UPDATE (17 Feb, 2017)
The case against three men accused of publicly stripping naked a 70-year-old woman has been reopened.
A month ago today (17 January), charges were dropped against the three men over a reported lack of evidence, despite a public apology from the President and the woman, Soad Thabet, identifying the three men.
After the charges were dropped, Mrs Thabet told The Telegraph she felt “let down for a second time”.
However, the case against the three men has now been reopened, following an appeal by Mrs Thabet’s legal team, who claimed that witnesses had gone back on their original testimonies after being threatened.
Writer and journalist Soliman Shafiq told the Coptic newspaper Watani that the case “perfectly mirrored the bitter struggle between the tribal fundamentalist forces in rural Egypt and the liberal civic forces” and called the decision to reopen the case a “victory” for civic forces.
UPDATE (17 Jan, 2017)
Charges dropped against men who stripped elderly Coptic woman in public
Egyptian authorities have dropped the charges against three men accused of publicly stripping naked a 70-year-old woman, following rumours her son had had an affair with a Muslim woman.
The authorities cited a “lack of evidence”, despite a public apology from the President and the woman, Soad Thabet, identifying the three men.
World Watch Monitor published witness accounts of the attack, which took place in June. An Egyptian bishop, Makarius of Minya (300km south of Cairo), called for “justice”, rejecting the practice of extrajudicial "conciliation meetings" that have long pressured Copts to give up legal rights. For a woman from an especially conservative rural culture, the trauma was particularly severe, and the attack hit global headlines.
“I feel let down for a second time,” Mrs Thabet told The Telegraph. “I feel that nobody is standing by our side.”
“I was hoping that they will be punished. The people who comfort me say that Jesus was himself stripped naked. Now, I complain only to God, and hope he brings justice. Is there anyone stronger than God?”
Meanwhile, Thabet’s son, Ashraf, who faces charges of adultery with Nagwa Ragab Fouad, is due in court later this month. Mrs Fouad, estranged wife of the man accused of whipping up the village against Thabet’s family, has denied – on national TV – any sexual relationship with the Christian.
Ashraf Thabet said: “If the law stands by the side of the culprits and the victim becomes culprit, then nothing will stop [them] from attacking us in the future.”
Original article (3 June 2016)
Bishop pleads for justice as attack on Copt grandmother ‘stripped naked’ stirs Egypt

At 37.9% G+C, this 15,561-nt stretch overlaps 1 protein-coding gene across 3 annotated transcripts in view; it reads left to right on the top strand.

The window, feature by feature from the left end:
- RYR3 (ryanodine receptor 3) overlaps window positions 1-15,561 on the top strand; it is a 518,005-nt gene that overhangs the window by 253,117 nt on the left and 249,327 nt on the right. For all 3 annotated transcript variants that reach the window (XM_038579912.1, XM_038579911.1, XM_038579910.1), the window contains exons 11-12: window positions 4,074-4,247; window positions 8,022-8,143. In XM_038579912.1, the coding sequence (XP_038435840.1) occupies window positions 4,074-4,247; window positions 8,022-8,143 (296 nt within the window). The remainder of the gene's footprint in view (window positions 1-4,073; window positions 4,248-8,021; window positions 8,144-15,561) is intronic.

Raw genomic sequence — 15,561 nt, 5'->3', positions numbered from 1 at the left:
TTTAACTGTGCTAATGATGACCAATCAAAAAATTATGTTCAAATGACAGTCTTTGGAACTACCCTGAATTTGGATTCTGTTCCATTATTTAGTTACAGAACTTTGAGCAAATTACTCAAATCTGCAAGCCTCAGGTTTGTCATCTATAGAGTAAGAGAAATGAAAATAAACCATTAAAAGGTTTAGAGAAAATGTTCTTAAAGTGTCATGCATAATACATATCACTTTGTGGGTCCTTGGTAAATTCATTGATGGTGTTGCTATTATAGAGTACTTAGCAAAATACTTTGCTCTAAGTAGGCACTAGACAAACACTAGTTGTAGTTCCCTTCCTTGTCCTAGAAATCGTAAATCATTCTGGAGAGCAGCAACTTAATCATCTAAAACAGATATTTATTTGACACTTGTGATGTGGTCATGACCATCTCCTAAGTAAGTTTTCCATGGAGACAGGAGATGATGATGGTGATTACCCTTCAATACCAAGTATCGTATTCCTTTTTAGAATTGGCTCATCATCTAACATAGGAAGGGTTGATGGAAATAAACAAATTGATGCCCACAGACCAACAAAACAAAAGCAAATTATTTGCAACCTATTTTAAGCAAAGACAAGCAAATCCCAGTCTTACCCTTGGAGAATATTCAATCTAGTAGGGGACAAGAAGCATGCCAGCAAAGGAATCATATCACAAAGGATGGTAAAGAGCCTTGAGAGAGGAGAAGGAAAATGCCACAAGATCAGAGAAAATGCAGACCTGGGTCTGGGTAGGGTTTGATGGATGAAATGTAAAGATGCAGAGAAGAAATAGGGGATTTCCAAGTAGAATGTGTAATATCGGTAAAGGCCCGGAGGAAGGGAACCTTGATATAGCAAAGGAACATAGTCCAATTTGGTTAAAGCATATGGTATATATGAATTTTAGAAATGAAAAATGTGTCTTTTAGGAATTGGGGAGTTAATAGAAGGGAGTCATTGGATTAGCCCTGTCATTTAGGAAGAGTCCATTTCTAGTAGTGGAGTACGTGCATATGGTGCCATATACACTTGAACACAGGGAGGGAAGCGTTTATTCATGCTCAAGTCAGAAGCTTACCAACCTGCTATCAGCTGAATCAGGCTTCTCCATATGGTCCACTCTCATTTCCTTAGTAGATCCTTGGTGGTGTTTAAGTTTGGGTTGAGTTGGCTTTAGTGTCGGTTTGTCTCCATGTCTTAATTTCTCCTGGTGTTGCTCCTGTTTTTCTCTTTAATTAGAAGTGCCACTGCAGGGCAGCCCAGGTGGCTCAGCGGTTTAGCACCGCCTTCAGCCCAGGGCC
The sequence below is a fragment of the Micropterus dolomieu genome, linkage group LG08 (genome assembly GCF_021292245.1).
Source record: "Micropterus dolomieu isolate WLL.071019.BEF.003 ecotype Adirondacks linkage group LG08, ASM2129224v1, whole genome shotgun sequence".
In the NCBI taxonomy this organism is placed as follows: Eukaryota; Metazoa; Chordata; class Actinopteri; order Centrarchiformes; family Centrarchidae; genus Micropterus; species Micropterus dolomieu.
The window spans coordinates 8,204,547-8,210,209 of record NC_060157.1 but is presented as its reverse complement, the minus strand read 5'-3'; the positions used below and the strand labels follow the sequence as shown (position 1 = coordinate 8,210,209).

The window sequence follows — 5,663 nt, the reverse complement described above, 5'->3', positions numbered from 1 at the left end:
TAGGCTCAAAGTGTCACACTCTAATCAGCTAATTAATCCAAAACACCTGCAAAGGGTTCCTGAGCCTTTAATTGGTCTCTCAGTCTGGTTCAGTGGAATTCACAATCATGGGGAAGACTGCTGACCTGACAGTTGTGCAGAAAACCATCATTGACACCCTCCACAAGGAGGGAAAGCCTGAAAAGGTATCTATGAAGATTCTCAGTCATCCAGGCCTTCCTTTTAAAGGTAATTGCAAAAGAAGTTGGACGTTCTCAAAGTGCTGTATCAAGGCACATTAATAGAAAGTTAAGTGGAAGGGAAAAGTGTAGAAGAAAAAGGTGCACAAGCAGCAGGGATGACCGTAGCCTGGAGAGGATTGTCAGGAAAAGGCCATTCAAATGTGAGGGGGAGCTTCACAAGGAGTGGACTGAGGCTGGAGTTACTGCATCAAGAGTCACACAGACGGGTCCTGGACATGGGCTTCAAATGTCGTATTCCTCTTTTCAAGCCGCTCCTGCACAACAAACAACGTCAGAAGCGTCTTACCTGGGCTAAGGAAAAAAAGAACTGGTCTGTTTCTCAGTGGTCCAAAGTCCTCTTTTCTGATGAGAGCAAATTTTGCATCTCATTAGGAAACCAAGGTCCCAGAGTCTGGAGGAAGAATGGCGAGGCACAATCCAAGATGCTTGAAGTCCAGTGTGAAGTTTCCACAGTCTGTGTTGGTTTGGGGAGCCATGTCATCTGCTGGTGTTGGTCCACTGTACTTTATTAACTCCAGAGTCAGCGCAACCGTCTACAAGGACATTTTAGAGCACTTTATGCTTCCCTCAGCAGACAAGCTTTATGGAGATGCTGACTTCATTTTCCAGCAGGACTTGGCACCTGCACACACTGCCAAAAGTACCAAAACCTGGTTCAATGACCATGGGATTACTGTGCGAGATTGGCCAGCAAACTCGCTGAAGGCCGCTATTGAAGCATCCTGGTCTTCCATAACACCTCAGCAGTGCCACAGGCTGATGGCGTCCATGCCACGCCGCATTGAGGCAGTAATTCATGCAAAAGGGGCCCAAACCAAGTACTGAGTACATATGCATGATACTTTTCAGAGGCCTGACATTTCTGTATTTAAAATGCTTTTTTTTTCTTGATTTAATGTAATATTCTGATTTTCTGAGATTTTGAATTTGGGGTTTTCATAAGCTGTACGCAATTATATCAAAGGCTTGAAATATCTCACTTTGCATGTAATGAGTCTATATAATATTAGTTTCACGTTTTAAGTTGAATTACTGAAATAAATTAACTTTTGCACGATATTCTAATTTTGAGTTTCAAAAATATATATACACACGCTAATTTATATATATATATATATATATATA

A Coptic bishop has urged full recourse to law to punish those behind an attack in Minya, Upper Egypt, which saw the 70-year-old mother of a man rumoured to have had an affair with a Muslim woman stripped naked in public view.
She and another Coptic woman were at the very least injured, while five homes were also burned when angry villagers ran amok after the rumoured affair between Ashraf Attiya, a 31-year-old Coptic trader, and a married Muslim woman, Nagwa Ragab Fouad.
Fouad, already estranged from her husband, Nazir Ahmed, strongly denies the alleged affair, insisting Ahmed spread the rumour to be able to get a free divorce, denying her her legal rights.
Bishop Makarius of Minya (300km south of Cairo) this week reiterated his call to bring the attackers to justice, rejecting the practice of extrajudicial "conciliation meetings" that have long pressured Copts to give up legal rights.
"The law should take its course until the perpetrators are brought to justice," said Makarius of the attack in the village of al-Karam on Friday 20 May.
"Such issues have to be tackled head on. The root causes have to be exposed."
‘I was completely stripped’
Threats against Copts, including the Attiya household, became apparent from 18 May. When the priest of a nearby village raised the issue with the authorities, he was given false assurances.
Soad Thabet, the alleged lover’s 70-year-old mother, told a local TV chat show: "On Friday [20 May], sometime in the evening, our home was stormed. They beat my husband severely. When I started screaming, they dragged me out into the street.
I wish they had only beaten me, but not stripped me entirely naked as they did
"They repeatedly beat me and stripped me of all my clothes. They left me as naked as the day I was born.
"They were heavily armed, no-one dared approach me to help."
Thabet and her husband were forced to leave the village, home to around 1,000 Christians among 30,000 Muslims, a place without a single church to serve the community.
Faced with specific threats, her son, Ashraf, had a week earlier fled the village, together with his wife and four daughters.
For a woman from an especially conservative rural culture, the trauma was particularly severe.
"I wish they had only beaten me, no matter how hard, but not stripped me entirely naked as they did," said Thabet on TV.
A worse fate was averted by a Muslim neighbour’s act of courage.
Ramadan Kamal, living across from the Attiyas, risked his safety to take her into his home.